• [0050]
    The three-dimensional content item for San Francisco may also include a fly-through sequence from a first location on a three-dimensional interactive map to San Francisco. The three-dimensional content item for San Francisco may also include a video feed of San Francisco. Additional examples of a three-dimensional content item include, but are not limited to, virtual tours of San Francisco, images San Francisco, etc. The three-dimensional virtual content of San Francisco may also contain additional content (e.g. text, audio, pictorial, video, etc.) that are incorporated to provide a detailed and user friendly overview of San Francisco.
  • [0051]
    FIG. 4 is a screenshot of example three-dimensional content item. As seen in FIG. 4, a three-dimensional content item of Transamerica Pyramid 304(a) is provided. As seen in FIG. 4, the three-dimensional content item for Transamerica Pyramid includes a fly-through sequence from a first location on a three-dimensional interactive map to the Transamerica Pyramid. The three-dimensional content item for Transamerica Pyramid may also include a video feed of the Transamerica Pyramid. Additional examples of a three-dimensional content item include, but are not limited to virtual tours of the Transamerica Pyramid, images the Transamerica Pyramid, etc. The three-dimensional virtual content of the Transamerica Pyramid may also contain additional content (e.g., text, audio, pictorial, video, etc.) that are incorporated to provide a detailed and user friendly overview of the Transamerica Pyramid.
  • [0052]
    FIG. 5 is a flow chart illustrating an example process 500 for providing content associated with a point of interest, in accordance with various aspects of the subject technology. Although the operations in process 500 are shown in a particular order, certain operations may be performed in different orders or at the same time. For example, certain steps, or portions of certain steps may occur offline. In addition, although the process steps of FIG. 5 are described with reference to FIG. 2, the steps are not limited to being performed by the system of FIG. 2.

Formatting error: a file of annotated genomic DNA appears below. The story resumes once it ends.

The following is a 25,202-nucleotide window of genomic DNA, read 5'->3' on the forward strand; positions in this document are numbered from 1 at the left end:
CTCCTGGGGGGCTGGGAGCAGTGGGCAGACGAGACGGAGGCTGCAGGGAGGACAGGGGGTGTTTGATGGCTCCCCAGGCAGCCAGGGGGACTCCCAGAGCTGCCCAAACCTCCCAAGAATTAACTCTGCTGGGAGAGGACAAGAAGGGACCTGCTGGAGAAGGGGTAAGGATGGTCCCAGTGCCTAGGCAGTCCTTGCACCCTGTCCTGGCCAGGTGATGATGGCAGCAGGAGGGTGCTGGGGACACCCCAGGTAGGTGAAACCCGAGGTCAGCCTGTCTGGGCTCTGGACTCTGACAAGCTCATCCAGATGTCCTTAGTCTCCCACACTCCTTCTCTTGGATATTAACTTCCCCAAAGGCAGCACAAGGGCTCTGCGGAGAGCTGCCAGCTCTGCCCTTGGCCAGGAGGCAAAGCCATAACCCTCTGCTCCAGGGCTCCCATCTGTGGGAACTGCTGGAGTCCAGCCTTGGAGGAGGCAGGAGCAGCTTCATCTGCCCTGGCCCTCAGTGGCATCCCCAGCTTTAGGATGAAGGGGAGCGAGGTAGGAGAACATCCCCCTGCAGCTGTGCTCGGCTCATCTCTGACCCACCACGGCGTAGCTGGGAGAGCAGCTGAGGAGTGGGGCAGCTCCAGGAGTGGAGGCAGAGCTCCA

• [0053]
    At step 505, the content retrieval module 230 may identify a number of points of interest located in a geographical area associated with a mapping interface. For example, if the user is viewing a geographical area in a mapping interface (e.g., user interface 300 in FIG. 3) on an electronic device, the content retrieval module 230 may identify all points of interest located in the geographical area.
  • [0054]
    An option to view content for each of the identified points of interest may then be presented to the user. However, in some cases, there may be more points of interest located in a geographical area than can be effectively shown to a user. Accordingly, according to one aspect of the subject technology, the content retrieval module 230 may select a subset of the points of interest in the geographical area and only options to view content for the subset of points of interest will may be presented to the user.
  • [0055]
    The content retrieval module 230 may select the subset of the points of interest based on, for example, a point of interest ranking score and/or user information. According to one aspect, a point of interest ranking score is a value assigned to a point of interest by the point of interest module 210. The point of interest module 210 may calculate the ranking score for a point of interest using various factors and signals such as a number of content items associated with the point of interest, a number of times a point of interest is visited by all users, a number of times a point of interest is searched for in a search engine, a number of times web pages containing references to a point of interest is accessed, etc. In some aspects, the ranking of the points of interest may occur, at least in part, offline (e.g., prior to a request from a client device associated with the user, the ranking score for a point of interest may be stored in the record for the point of interest for later retrieval).
  • [0056]